Rohrer & Klingner Alt Gold-GrĂĽn Pilot Kakuno Wonder pens wonderpens.ca Toronto Canada

The grip is a translucent, bur dark, and is also triangular shaped, which helps guide your fingers into the right angle for writing. It’s not as pronounced or defined as the Lamy Safari/Al-Star grip, a bit more rounded or softer.

It’s a pretty light pen, made out of plastic, so it will be good for longer writing sessions. The plastic is super durable, maybe in anticipation of getting knocked around a bit. The snap cap is secure, closing and opening with a solid snap, and will post on the back of the pen securely. There’s no clip, but both the cap and the body are hexagonal so they won’t roll off your desk.

The nib is basically the same as the Metropolitan, except that it has a smiley face on it. It’s smooth, firm and a nice wetness. This is a pen you don’t have to worry about.

Pilot Kakuno Wonderpens.ca Wonder Pens Toronto Canada

The Pilot Kakuno is just a cute, sweet pen. If you like the Metropolitan and how it writes, you will also like the Kakuno.

It’s great for students and children, but it’s also just a fun pen that’s – like all Pilot pens, such as the Metropolitan, the 78G, the Prera – reliable, consistent and easy to write with. Sometimes that’s what it comes down to – the pen just writes when pull it out of your pocket, uncap it and put it to paper. A great all around pen.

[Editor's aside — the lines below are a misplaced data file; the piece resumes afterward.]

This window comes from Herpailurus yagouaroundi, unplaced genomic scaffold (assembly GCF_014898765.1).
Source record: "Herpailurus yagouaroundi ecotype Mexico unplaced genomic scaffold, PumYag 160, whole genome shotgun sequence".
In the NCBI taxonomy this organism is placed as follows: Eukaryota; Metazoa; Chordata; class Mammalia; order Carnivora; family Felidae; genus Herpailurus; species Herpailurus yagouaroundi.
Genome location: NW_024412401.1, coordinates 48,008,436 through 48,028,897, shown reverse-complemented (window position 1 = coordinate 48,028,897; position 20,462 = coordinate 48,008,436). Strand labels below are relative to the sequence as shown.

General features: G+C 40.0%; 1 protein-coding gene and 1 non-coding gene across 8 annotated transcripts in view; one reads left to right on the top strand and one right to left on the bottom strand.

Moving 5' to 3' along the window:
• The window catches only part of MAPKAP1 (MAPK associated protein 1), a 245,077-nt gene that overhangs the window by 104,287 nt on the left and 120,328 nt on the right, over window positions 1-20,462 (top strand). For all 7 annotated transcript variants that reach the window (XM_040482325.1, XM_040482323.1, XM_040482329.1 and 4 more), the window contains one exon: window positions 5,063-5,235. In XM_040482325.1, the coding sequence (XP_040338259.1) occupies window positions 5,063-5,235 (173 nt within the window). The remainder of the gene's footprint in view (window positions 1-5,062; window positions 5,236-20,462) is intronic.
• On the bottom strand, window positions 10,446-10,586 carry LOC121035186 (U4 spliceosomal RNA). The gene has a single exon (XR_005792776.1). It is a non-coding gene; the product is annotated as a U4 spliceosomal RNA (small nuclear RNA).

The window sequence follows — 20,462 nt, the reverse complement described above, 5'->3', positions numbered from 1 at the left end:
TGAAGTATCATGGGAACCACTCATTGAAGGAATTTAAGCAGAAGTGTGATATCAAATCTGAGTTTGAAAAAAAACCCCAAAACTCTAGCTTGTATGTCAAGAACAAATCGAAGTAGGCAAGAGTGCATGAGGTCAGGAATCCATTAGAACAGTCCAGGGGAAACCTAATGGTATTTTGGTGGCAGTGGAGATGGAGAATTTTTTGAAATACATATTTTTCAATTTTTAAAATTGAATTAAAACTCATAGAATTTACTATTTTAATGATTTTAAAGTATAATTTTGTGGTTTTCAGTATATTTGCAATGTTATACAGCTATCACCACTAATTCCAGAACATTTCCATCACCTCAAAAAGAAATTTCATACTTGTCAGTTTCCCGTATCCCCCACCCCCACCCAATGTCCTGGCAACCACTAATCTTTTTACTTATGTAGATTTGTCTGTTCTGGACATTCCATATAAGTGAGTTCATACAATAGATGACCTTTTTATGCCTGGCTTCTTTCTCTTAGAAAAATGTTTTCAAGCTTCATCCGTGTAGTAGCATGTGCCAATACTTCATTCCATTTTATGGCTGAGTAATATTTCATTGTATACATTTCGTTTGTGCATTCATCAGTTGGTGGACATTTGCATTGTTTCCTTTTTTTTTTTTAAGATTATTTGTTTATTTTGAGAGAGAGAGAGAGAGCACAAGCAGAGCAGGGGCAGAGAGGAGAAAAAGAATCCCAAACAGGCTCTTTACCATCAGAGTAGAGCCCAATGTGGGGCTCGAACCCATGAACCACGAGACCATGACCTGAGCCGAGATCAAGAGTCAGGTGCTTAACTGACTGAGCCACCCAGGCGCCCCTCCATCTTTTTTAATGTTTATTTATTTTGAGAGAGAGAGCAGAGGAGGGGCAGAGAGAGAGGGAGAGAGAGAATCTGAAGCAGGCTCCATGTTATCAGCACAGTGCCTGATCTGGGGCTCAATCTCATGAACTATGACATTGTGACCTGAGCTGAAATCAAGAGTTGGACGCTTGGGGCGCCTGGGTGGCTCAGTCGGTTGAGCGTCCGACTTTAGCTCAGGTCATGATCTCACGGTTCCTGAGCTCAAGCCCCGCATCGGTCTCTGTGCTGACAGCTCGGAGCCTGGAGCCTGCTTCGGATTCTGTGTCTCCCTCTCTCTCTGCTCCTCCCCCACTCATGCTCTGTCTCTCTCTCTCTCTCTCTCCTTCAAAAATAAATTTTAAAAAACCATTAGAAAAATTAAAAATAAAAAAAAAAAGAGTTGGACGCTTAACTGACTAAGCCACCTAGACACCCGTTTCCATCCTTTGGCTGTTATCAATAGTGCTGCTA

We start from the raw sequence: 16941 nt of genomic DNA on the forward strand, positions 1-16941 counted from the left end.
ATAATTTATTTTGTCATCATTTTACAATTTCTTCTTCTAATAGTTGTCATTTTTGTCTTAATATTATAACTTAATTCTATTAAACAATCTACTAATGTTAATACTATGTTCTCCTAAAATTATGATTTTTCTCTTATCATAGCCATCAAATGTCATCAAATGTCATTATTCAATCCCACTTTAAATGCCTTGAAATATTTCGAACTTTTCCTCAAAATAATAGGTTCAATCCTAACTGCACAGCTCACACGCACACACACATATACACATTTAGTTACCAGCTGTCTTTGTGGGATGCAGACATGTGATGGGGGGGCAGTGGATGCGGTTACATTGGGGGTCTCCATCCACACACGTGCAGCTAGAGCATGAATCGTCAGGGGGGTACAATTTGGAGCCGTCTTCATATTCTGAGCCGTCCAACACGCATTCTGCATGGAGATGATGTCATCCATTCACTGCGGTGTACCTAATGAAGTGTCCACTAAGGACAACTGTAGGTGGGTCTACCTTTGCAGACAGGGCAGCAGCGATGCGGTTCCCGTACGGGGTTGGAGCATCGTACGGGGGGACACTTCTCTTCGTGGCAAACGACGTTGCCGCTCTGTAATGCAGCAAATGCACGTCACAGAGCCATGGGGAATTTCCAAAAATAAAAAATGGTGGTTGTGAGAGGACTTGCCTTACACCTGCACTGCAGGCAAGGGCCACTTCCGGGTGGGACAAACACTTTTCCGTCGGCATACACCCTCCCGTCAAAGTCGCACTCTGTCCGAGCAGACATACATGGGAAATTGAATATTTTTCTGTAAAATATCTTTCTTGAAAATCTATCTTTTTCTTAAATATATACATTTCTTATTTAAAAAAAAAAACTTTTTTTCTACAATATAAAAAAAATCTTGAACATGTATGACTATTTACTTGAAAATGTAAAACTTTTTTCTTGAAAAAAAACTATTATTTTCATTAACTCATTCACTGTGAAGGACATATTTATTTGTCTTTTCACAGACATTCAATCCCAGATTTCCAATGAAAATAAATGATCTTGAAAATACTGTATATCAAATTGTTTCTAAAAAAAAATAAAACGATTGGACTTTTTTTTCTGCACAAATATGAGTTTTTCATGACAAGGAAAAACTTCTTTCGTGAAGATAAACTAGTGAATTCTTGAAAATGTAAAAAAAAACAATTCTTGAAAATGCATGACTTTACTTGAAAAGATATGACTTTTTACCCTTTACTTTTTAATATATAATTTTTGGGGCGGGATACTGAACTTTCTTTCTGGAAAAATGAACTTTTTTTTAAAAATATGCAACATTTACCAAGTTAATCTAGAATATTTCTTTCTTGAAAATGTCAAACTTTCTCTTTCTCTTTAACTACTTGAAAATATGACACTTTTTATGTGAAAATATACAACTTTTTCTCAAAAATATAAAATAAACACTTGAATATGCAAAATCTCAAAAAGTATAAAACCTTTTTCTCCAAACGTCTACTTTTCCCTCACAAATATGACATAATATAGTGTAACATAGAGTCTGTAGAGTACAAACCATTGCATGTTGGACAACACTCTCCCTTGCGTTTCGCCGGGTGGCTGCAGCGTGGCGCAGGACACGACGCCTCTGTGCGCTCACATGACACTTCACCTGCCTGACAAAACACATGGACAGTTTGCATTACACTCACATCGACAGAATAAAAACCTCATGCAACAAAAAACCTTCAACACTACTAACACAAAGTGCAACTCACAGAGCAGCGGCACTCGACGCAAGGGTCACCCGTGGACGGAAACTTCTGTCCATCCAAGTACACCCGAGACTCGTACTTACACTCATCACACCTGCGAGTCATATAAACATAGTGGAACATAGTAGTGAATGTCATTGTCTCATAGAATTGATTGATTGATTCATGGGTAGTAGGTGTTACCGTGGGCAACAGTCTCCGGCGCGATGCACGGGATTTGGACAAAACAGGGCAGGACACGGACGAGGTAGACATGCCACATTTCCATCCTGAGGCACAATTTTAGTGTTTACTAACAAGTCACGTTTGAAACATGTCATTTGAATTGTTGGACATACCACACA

Lamy Nib Sizes – What Nib Size Should I Get?

When you don’t have an opportunity to try a pen out, it can sometimes be difficult to know what nib size you want.

If you’re new to fountain pens, here are some considerations to think about:

1. Size of your handwriting: if you have smaller handwriting, or frequently need to write in smaller spaces, then consider a smaller nib size.
If you would like to use your pen to express your handwriting with more ‘character’ you may also consider a broader nib, as you will be able to get slightly more variation with it.

2. Dry time of ink, or when and where you’re writing: if you’re on the go or need to move quickly, you will probably benefit from having your writing dry faster. While ink and paper are pretty important factors in how fast your writing dries, the finer the nib size, the faster it will dry as there’s less ink on the page.
On the other hand, if you’re writing letters or journaling at home, the dry time may not be as big a factor for you.

3. Smoothness of writing: of course there will always be buttery smooth EF nibs and scratchy B nibs, but in general with all things similar, an EF nib may be just ever-so-slightly scratchier as it’s …an extra fine point on your page. There’s less lubrication from the ink, so the nib may not glide quite as smoothly – but it also does have to do with the maker. A beautifully made Sailor EF nib may end up better than a B nib from a poorer company.

4. Calligraphic or italic nibs: these are designed specifically for calligraphy and have a straight across cut as opposed to a rounded edge. This enables you to draw a consistently fine line in one direction, and a consistently broad line in the opposite direction.

5. Left-handed: Lamy does make a left-handed nib, which I would put at between a fine and a medium. The nib is slightly more rounded than the other nibs, to make it smoother as you ‘push’ into the paper from the left side. While it is not vastly different from writing with a regular nib, but each person’s writing experience can be quite personal.